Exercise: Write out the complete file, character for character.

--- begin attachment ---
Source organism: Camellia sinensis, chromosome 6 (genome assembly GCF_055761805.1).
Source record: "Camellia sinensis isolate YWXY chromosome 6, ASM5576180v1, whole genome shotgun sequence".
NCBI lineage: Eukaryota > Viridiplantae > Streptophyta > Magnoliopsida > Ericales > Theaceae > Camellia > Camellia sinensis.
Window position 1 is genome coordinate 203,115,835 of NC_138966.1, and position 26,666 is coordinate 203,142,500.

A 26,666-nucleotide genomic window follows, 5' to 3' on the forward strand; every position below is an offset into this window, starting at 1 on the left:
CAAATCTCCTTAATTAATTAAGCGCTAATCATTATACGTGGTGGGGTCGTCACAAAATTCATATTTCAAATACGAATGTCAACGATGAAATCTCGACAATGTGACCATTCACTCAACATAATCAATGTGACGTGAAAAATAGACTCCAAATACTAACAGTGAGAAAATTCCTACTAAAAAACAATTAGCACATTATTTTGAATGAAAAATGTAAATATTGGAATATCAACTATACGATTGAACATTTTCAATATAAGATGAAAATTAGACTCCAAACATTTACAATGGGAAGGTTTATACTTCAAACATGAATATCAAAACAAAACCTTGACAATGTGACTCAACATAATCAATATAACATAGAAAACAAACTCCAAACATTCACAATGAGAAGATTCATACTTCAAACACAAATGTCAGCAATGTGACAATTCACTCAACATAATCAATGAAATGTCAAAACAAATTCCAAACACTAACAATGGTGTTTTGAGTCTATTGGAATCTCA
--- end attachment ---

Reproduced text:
Source organism: Camellia sinensis, chromosome 6 (genome assembly GCF_055761805.1).
Source record: "Camellia sinensis isolate YWXY chromosome 6, ASM5576180v1, whole genome shotgun sequence".
NCBI lineage: Eukaryota > Viridiplantae > Streptophyta > Magnoliopsida > Ericales > Theaceae > Camellia > Camellia sinensis.
Window position 1 is genome coordinate 203,115,835 of NC_138966.1, and position 26,666 is coordinate 203,142,500.

A 26,666-nucleotide genomic window follows, 5' to 3' on the forward strand; every position below is an offset into this window, starting at 1 on the left:
CAAATCTCCTTAATTAATTAAGCGCTAATCATTATACGTGGTGGGGTCGTCACAAAATTCATATTTCAAATACGAATGTCAACGATGAAATCTCGACAATGTGACCATTCACTCAACATAATCAATGTGACGTGAAAAATAGACTCCAAATACTAACAGTGAGAAAATTCCTACTAAAAAACAATTAGCACATTATTTTGAATGAAAAATGTAAATATTGGAATATCAACTATACGATTGAACATTTTCAATATAAGATGAAAATTAGACTCCAAACATTTACAATGGGAAGGTTTATACTTCAAACATGAATATCAAAACAAAACCTTGACAATGTGACTCAACATAATCAATATAACATAGAAAACAAACTCCAAACATTCACAATGAGAAGATTCATACTTCAAACACAAATGTCAGCAATGTGACAATTCACTCAACATAATCAATGAAATGTCAAAACAAATTCCAAACACTAACAATGGTGTTTTGAGTCTATTGGAATCTCA